FTX’s whistleblowing case was first reported, which is not surprising

Former FTX Digital Markets co-CEO Ryan Salama had reported to the Bahamas Securities Commission (SCB) on November 9 that FTX was moving client funds to its sister trading company, Alameda Research.

Salameh also told the SCB that only three people, former FTX CEO Sam Bankman-Fried “SBF,” FTX co-founder Zixiao “Gary” Wang, and FTX CTO Nishad Singh, have the necessary access to transfer customer funds from the cryptocurrency exchange. to hedge. finance.

These details were shared in records filed in the Bahamas court yesterday (December 14th).

Salame’s allegations prompted Credit Union CEO Christina Rule to request an investigation from the Commissioner of the Royal Bahamas Police Force. The exchange was forced to close after only two days.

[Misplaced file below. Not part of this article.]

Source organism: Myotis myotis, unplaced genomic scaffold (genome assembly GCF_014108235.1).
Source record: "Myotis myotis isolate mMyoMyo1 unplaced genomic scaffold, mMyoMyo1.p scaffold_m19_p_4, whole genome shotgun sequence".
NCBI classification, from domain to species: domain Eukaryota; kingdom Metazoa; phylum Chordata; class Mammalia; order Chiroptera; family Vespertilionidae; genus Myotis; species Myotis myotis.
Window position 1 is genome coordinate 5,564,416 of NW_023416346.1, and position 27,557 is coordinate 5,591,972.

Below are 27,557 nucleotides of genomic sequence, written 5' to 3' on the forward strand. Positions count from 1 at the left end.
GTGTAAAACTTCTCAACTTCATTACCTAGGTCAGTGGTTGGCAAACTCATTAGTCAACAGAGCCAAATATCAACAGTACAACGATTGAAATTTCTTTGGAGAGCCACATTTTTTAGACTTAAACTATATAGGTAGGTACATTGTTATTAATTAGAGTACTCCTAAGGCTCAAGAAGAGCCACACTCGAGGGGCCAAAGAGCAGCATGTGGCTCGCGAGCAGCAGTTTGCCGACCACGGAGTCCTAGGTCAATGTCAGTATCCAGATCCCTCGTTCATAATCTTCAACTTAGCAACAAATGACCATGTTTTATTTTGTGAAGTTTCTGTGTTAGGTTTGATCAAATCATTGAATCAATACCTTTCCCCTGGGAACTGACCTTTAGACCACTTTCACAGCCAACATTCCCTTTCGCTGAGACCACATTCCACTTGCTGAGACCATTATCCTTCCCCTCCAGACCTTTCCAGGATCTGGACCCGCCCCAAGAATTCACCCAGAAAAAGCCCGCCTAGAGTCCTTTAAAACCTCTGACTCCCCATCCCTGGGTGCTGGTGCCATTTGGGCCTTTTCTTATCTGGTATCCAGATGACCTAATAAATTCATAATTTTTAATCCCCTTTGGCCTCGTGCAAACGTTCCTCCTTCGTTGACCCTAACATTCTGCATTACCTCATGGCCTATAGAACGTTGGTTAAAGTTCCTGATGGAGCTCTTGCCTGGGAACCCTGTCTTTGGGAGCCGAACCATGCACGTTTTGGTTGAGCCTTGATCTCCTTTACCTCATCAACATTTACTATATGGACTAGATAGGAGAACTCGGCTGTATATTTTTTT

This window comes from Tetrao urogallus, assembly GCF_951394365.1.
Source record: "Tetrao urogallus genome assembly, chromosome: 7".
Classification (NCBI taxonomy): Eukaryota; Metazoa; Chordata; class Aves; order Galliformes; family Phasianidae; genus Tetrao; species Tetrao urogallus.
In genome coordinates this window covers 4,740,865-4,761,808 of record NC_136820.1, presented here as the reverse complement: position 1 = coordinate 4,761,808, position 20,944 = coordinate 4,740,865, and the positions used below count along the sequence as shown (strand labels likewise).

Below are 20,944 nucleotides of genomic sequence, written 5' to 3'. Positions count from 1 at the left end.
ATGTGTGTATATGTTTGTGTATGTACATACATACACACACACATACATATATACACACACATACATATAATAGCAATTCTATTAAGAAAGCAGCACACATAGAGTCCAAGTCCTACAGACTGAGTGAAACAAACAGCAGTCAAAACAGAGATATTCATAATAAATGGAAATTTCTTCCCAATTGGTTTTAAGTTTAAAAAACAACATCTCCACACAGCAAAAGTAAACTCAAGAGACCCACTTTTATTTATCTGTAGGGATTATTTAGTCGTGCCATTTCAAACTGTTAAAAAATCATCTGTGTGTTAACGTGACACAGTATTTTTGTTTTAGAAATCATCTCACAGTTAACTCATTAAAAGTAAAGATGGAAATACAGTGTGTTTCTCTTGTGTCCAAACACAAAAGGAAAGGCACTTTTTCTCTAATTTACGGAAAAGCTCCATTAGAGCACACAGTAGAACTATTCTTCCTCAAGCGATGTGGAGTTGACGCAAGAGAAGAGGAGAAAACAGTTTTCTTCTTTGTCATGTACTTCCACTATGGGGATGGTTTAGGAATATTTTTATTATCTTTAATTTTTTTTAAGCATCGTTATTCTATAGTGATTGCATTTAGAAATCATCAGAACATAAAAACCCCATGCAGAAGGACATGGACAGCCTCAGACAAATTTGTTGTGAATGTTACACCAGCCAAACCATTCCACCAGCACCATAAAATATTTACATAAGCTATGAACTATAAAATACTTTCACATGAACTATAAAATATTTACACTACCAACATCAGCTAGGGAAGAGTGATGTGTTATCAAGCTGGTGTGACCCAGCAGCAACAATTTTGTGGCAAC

Decoding Epic FTX

This is the first reported case of a senior executive at an FTX entity disclosing to a local regulator a possible fraud that occurred on a cryptocurrency exchange.

The Bahamas Police arrested Security Belt forces on Monday (December 12) pending his possible extradition to the United States. The United States Department of Justice charged him with eight felonies, including fraud and conspiracy to commit money laundering.

“As today’s accusations make clear, this was not a case of mismanagement or poor oversight, but of willful fraud, plain and simple,” said US Attorney Damian Williams. Prosecutors called his case “one of the largest financial frauds in American history.”

With a value of $32 billion, FTX was once the third largest cryptocurrency exchange. It has been backed by many such as its blue chip investors such as Sequoia Capital. Customers tried to withdraw their money from the exchange and business crashed in less than a week in early November.

Since only SBF has been charged so far, speculation is rife that several FTX executives may be cooperating with prosecutors.

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